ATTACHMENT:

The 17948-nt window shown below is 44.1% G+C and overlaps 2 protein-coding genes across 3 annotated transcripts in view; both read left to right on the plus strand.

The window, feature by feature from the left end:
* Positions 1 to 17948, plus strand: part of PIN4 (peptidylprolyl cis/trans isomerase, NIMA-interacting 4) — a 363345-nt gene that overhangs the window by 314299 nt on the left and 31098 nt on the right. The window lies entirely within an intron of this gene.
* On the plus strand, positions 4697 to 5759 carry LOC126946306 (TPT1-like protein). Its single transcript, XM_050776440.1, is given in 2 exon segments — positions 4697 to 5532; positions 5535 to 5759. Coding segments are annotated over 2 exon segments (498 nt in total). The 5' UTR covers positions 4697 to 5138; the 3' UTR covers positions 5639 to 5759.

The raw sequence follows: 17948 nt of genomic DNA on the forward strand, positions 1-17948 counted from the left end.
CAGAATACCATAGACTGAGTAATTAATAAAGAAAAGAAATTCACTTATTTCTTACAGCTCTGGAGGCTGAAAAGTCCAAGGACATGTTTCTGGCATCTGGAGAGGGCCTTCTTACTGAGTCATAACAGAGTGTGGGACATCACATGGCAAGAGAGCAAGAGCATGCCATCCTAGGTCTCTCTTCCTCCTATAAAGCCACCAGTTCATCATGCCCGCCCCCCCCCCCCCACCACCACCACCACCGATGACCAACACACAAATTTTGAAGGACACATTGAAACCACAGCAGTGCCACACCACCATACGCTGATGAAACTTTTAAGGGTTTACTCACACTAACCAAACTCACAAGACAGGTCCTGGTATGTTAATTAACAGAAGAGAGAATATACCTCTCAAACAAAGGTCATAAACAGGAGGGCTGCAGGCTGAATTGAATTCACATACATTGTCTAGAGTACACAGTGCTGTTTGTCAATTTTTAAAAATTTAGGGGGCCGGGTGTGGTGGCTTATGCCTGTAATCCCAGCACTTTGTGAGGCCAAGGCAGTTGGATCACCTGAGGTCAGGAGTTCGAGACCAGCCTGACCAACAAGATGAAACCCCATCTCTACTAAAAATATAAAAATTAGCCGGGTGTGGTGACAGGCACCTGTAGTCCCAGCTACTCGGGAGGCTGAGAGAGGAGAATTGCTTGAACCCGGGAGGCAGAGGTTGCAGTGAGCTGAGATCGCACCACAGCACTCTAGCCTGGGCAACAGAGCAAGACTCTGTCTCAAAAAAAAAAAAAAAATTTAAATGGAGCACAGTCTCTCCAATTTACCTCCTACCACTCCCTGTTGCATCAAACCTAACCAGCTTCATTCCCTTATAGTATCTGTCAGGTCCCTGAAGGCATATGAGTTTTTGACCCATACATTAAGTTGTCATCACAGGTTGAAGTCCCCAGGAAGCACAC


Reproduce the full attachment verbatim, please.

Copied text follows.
The 17948-nt window shown below is 44.1% G+C and overlaps 2 protein-coding genes across 3 annotated transcripts in view; both read left to right on the plus strand.

The window, feature by feature from the left end:
* Positions 1 to 17948, plus strand: part of PIN4 (peptidylprolyl cis/trans isomerase, NIMA-interacting 4) — a 363345-nt gene that overhangs the window by 314299 nt on the left and 31098 nt on the right. The window lies entirely within an intron of this gene.
* On the plus strand, positions 4697 to 5759 carry LOC126946306 (TPT1-like protein). Its single transcript, XM_050776440.1, is given in 2 exon segments — positions 4697 to 5532; positions 5535 to 5759. Coding segments are annotated over 2 exon segments (498 nt in total). The 5' UTR covers positions 4697 to 5138; the 3' UTR covers positions 5639 to 5759.

The raw sequence follows: 17948 nt of genomic DNA on the forward strand, positions 1-17948 counted from the left end.
CAGAATACCATAGACTGAGTAATTAATAAAGAAAAGAAATTCACTTATTTCTTACAGCTCTGGAGGCTGAAAAGTCCAAGGACATGTTTCTGGCATCTGGAGAGGGCCTTCTTACTGAGTCATAACAGAGTGTGGGACATCACATGGCAAGAGAGCAAGAGCATGCCATCCTAGGTCTCTCTTCCTCCTATAAAGCCACCAGTTCATCATGCCCGCCCCCCCCCCCCCACCACCACCACCACCGATGACCAACACACAAATTTTGAAGGACACATTGAAACCACAGCAGTGCCACACCACCATACGCTGATGAAACTTTTAAGGGTTTACTCACACTAACCAAACTCACAAGACAGGTCCTGGTATGTTAATTAACAGAAGAGAGAATATACCTCTCAAACAAAGGTCATAAACAGGAGGGCTGCAGGCTGAATTGAATTCACATACATTGTCTAGAGTACACAGTGCTGTTTGTCAATTTTTAAAAATTTAGGGGGCCGGGTGTGGTGGCTTATGCCTGTAATCCCAGCACTTTGTGAGGCCAAGGCAGTTGGATCACCTGAGGTCAGGAGTTCGAGACCAGCCTGACCAACAAGATGAAACCCCATCTCTACTAAAAATATAAAAATTAGCCGGGTGTGGTGACAGGCACCTGTAGTCCCAGCTACTCGGGAGGCTGAGAGAGGAGAATTGCTTGAACCCGGGAGGCAGAGGTTGCAGTGAGCTGAGATCGCACCACAGCACTCTAGCCTGGGCAACAGAGCAAGACTCTGTCTCAAAAAAAAAAAAAAAATTTAAATGGAGCACAGTCTCTCCAATTTACCTCCTACCACTCCCTGTTGCATCAAACCTAACCAGCTTCATTCCCTTATAGTATCTGTCAGGTCCCTGAAGGCATATGAGTTTTTGACCCATACATTAAGTTGTCATCACAGGTTGAAGTCCCCAGGAAGCACAC